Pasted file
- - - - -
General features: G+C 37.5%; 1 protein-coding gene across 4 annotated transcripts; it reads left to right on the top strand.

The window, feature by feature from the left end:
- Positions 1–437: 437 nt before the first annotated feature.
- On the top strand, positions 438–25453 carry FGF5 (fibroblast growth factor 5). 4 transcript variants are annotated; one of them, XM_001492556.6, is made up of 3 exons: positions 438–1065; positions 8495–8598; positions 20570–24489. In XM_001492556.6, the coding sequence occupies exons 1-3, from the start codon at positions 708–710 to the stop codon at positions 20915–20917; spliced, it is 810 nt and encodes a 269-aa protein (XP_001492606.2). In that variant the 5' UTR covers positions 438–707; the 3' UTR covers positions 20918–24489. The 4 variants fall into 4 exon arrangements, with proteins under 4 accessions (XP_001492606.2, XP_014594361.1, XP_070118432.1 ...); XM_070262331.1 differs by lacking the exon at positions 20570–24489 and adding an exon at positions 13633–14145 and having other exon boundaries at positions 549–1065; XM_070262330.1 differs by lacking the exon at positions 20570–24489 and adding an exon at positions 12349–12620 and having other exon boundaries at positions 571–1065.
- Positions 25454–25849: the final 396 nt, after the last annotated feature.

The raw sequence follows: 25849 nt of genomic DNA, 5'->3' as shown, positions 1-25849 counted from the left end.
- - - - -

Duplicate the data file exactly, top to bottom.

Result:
General features: G+C 37.5%; 1 protein-coding gene across 4 annotated transcripts; it reads left to right on the top strand.

The window, feature by feature from the left end:
- Positions 1–437: 437 nt before the first annotated feature.
- On the top strand, positions 438–25453 carry FGF5 (fibroblast growth factor 5). 4 transcript variants are annotated; one of them, XM_001492556.6, is made up of 3 exons: positions 438–1065; positions 8495–8598; positions 20570–24489. In XM_001492556.6, the coding sequence occupies exons 1-3, from the start codon at positions 708–710 to the stop codon at positions 20915–20917; spliced, it is 810 nt and encodes a 269-aa protein (XP_001492606.2). In that variant the 5' UTR covers positions 438–707; the 3' UTR covers positions 20918–24489. The 4 variants fall into 4 exon arrangements, with proteins under 4 accessions (XP_001492606.2, XP_014594361.1, XP_070118432.1 ...); XM_070262331.1 differs by lacking the exon at positions 20570–24489 and adding an exon at positions 13633–14145 and having other exon boundaries at positions 549–1065; XM_070262330.1 differs by lacking the exon at positions 20570–24489 and adding an exon at positions 12349–12620 and having other exon boundaries at positions 571–1065.
- Positions 25454–25849: the final 396 nt, after the last annotated feature.

The raw sequence follows: 25849 nt of genomic DNA, 5'->3' as shown, positions 1-25849 counted from the left end.